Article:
Roasted Summer Squash with Couscous. Credit: Sandy Oliver / BDN

“It’s been a great year for squash!” wrote reader Ginny Mott. I’ll say. We pick the plants clean and two days later, it seems, there is another crop of generously sized yellow summer squash, golden patty pans and zucchini.

Several of the largest yellows have been ground into Tangy Golden Relish, the recipe I offered here a couple weeks ago when I spoke about freezing some as well. So Ginny went onto say, “I’m intrigued by your mention of freezing summer squash. Can you tell me how you do that, please?”

It occurred to me that it probably isn’t just Ginny and I who have a lot of squash so I wrote back to tell her I’d dedicate a column to squash freezing advice. So here it is.

For several years now, I have turned some of my summer squashes into a form — sometimes raw, sometimes cooked — that I can use in winter. The very easiest is grating it raw, and freezing cupful blobs wrapped in waxed paper and stashed inside a zipped plastic bag. I can thaw it out then add it to soups, tomato sauce, even chili. It quietly adds a vegetable to a dish without intruding on the flavor. Larger packages of grated squash with three or four cups can become a soup unto themselves — a nice hot lunch soup in any season — made with chicken or vegetable both, some cooked onion and garlic, seasoned with herbs like dill, chives and parsley, with or without added milk or cream, or even cream cheese dissolved in it.

Frozen raw grated summer squash makes a dandy fritter if you add a little flour and egg to the squash and drop it on a hot oiled pan to brown on both sides. Or, drain thawed squash well, and use it for your favorite zucchini bread or cake recipe. Yesterday, a friend of mine told me triumphantly that she substituted yellow squash for zucchini in her favorite zucchini bread, “And it came out just fine,” she said. Sure enough. You can reduce a heck of a pile of squash into useful food for winter by grating it raw for the freezer.

Then there is cooking it. While daintier summer squashes, the ones that are six inches long, for example, are wonderful for chopping to steam or sauté for immediate eating, the larger ones are perfect for roasting. And once roasted, they freeze beautifully, can be thawed, warmed and served up. Sometimes, if I think they are a bit too juicy, I sprinkle a little couscous into the pan to absorb the liquid. Some parmesan or bread crumbs sprinkled on top with a quick run under the broiler perks the flavor up nicely. Adding corn, peas, or green beans to the pan as you rewarm the squash makes for a terrific side dish vegetable. Stir the thawed roasted vegetables into cooked pasta or rice, taste them and add seasonings you like.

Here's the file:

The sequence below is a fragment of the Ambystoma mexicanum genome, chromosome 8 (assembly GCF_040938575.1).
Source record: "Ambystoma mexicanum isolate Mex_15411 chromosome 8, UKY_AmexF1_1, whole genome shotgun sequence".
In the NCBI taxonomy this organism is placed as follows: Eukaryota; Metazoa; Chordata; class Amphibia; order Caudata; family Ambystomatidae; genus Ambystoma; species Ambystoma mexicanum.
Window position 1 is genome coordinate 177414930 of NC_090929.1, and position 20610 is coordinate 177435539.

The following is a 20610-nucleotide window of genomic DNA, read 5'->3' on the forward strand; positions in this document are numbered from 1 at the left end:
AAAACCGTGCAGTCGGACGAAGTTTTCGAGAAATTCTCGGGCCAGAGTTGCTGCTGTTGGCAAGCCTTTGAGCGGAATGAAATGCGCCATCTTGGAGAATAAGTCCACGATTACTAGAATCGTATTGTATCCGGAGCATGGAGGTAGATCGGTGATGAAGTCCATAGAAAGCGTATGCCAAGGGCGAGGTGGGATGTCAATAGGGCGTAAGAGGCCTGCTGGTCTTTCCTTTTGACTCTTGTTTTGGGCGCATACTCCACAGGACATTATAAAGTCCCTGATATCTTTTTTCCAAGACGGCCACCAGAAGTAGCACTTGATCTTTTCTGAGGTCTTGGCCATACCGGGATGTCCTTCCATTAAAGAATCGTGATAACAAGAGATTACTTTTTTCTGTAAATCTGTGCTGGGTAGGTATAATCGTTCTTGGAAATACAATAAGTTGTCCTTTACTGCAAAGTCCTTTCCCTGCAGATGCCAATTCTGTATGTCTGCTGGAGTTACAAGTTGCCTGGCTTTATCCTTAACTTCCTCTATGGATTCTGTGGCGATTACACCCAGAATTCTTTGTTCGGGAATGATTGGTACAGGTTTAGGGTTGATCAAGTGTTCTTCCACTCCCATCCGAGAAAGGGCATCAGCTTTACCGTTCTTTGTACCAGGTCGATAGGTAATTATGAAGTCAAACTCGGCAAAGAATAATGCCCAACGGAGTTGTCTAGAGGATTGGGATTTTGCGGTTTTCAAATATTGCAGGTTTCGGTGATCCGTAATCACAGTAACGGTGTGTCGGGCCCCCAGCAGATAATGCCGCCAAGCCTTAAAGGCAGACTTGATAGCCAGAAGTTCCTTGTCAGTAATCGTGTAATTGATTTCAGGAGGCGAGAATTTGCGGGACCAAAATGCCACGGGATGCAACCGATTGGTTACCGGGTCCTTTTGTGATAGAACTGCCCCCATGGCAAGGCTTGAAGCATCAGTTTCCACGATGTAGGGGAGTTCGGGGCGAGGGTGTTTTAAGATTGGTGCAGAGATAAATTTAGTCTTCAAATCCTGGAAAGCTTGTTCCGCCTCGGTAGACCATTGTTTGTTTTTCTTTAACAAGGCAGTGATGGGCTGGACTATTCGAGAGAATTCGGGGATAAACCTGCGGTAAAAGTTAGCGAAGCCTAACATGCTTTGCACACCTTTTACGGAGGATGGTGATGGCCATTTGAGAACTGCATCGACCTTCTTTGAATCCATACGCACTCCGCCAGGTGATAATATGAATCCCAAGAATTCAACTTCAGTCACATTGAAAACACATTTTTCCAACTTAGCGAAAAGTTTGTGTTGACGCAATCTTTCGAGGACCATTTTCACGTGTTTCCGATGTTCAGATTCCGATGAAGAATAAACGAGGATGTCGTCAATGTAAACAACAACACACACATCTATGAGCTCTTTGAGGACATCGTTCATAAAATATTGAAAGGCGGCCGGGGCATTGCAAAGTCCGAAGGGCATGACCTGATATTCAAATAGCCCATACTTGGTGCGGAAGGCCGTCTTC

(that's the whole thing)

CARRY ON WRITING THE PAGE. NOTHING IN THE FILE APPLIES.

Grilling squash slices before freezing them adds great flavor. As you grill them, brush them with vinaigrette dressing, or even barbecue sauce. Slide them into plastic freezer bags, lay them flat on a cookie sheet to freeze them, then store until use. You reheat them the same way you do the roasted squash, with or without additions.

Mainly, it’s best to expect frozen summer squash to cook and taste different from fresh; sample it as you go along and season to taste. The primary idea is to stretch summer’s bounty into the colder months long after Jack Frost has visited your garden.

Roasted Summer Squash with Couscous

Serves 2-3

1 small onion, chopped

Olive oil

1 quart bag of thawed roasted summer squash

2-3 tablespoons couscous

Salt and pepper

Parsley, finely chopped, optional

Corn, optional

1 tablespoon melted butter

2-3 tablespoons bread crumbs

Cook the onion in a little olive oil until it is just soft, about 5 minutes.

Add the thawed summer squash and heat it through.

Sprinkle the couscous into the pan, toss with a spatula, and cover to allow the couscous to absorb the liquid from the squash.

Add optional corn, parsley and salt and pepper to taste.

Toss the bread crumbs in the melted butter and distribute lightly over the squash mixture.

Run under the broiler briefly to brown the crumbs.

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Sandy Oliver, Taste Buds

Sandy Oliver, Taste Buds

Sandy Oliver Sandy is a freelance food writer with the column Taste Buds appearing weekly since 2006 in the Bangor Daily News, and regular columns in Maine Boats, Homes, and Harbors magazine and The Working...